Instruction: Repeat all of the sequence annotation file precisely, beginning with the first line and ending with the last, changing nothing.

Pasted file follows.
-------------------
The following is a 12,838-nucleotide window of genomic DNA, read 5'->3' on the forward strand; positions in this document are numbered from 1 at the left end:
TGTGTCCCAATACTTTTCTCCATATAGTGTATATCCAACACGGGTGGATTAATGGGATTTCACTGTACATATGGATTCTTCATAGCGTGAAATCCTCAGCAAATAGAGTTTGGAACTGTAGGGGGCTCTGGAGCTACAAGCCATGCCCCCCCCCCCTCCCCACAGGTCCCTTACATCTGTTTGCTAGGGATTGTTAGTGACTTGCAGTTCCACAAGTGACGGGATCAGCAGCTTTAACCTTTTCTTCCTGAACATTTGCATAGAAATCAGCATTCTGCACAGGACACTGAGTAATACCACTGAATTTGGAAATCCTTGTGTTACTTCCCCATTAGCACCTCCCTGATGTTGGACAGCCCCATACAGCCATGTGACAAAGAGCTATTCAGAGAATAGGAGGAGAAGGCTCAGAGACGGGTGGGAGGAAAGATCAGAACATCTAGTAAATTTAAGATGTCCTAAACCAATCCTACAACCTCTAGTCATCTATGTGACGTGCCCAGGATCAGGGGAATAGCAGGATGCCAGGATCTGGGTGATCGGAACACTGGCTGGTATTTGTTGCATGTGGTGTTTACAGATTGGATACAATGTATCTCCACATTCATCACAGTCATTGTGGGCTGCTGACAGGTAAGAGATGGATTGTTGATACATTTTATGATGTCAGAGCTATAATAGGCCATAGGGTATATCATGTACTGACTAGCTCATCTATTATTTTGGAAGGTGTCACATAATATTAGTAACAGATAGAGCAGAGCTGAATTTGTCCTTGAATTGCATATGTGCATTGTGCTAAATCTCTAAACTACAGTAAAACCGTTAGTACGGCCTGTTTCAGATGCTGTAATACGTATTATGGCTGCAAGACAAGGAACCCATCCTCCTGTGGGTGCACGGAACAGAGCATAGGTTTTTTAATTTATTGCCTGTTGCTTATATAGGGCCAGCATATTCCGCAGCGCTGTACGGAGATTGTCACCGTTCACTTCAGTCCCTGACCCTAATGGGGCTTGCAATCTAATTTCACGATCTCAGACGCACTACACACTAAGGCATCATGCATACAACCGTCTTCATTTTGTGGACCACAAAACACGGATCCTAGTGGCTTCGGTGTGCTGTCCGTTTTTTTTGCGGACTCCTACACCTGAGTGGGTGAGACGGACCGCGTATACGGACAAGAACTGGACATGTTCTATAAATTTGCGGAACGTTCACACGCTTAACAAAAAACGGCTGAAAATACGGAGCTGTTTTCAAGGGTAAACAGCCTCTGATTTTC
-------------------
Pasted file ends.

The following is a 12,838-nucleotide window of genomic DNA, read 5'->3' on the forward strand; positions in this document are numbered from 1 at the left end:
TGTGTCCCAATACTTTTCTCCATATAGTGTATATCCAACACGGGTGGATTAATGGGATTTCACTGTACATATGGATTCTTCATAGCGTGAAATCCTCAGCAAATAGAGTTTGGAACTGTAGGGGGCTCTGGAGCTACAAGCCATGCCCCCCCCCCCTCCCCACAGGTCCCTTACATCTGTTTGCTAGGGATTGTTAGTGACTTGCAGTTCCACAAGTGACGGGATCAGCAGCTTTAACCTTTTCTTCCTGAACATTTGCATAGAAATCAGCATTCTGCACAGGACACTGAGTAATACCACTGAATTTGGAAATCCTTGTGTTACTTCCCCATTAGCACCTCCCTGATGTTGGACAGCCCCATACAGCCATGTGACAAAGAGCTATTCAGAGAATAGGAGGAGAAGGCTCAGAGACGGGTGGGAGGAAAGATCAGAACATCTAGTAAATTTAAGATGTCCTAAACCAATCCTACAACCTCTAGTCATCTATGTGACGTGCCCAGGATCAGGGGAATAGCAGGATGCCAGGATCTGGGTGATCGGAACACTGGCTGGTATTTGTTGCATGTGGTGTTTACAGATTGGATACAATGTATCTCCACATTCATCACAGTCATTGTGGGCTGCTGACAGGTAAGAGATGGATTGTTGATACATTTTATGATGTCAGAGCTATAATAGGCCATAGGGTATATCATGTACTGACTAGCTCATCTATTATTTTGGAAGGTGTCACATAATATTAGTAACAGATAGAGCAGAGCTGAATTTGTCCTTGAATTGCATATGTGCATTGTGCTAAATCTCTAAACTACAGTAAAACCGTTAGTACGGCCTGTTTCAGATGCTGTAATACGTATTATGGCTGCAAGACAAGGAACCCATCCTCCTGTGGGTGCACGGAACAGAGCATAGGTTTTTTAATTTATTGCCTGTTGCTTATATAGGGCCAGCATATTCCGCAGCGCTGTACGGAGATTGTCACCGTTCACTTCAGTCCCTGACCCTAATGGGGCTTGCAATCTAATTTCACGATCTCAGACGCACTACACACTAAGGCATCATGCATACAACCGTCTTCATTTTGTGGACCACAAAACACGGATCCTAGTGGCTTCGGTGTGCTGTCCGTTTTTTTTGCGGACTCCTACACCTGAGTGGGTGAGACGGACCGCGTATACGGACAAGAACTGGACATGTTCTATAAATTTGCGGAACGTTCACACGCTTAACAAAAAACGGCTGAAAATACGGAGCTGTTTTCAAGGGTAAACAGCCTCTGATTTTC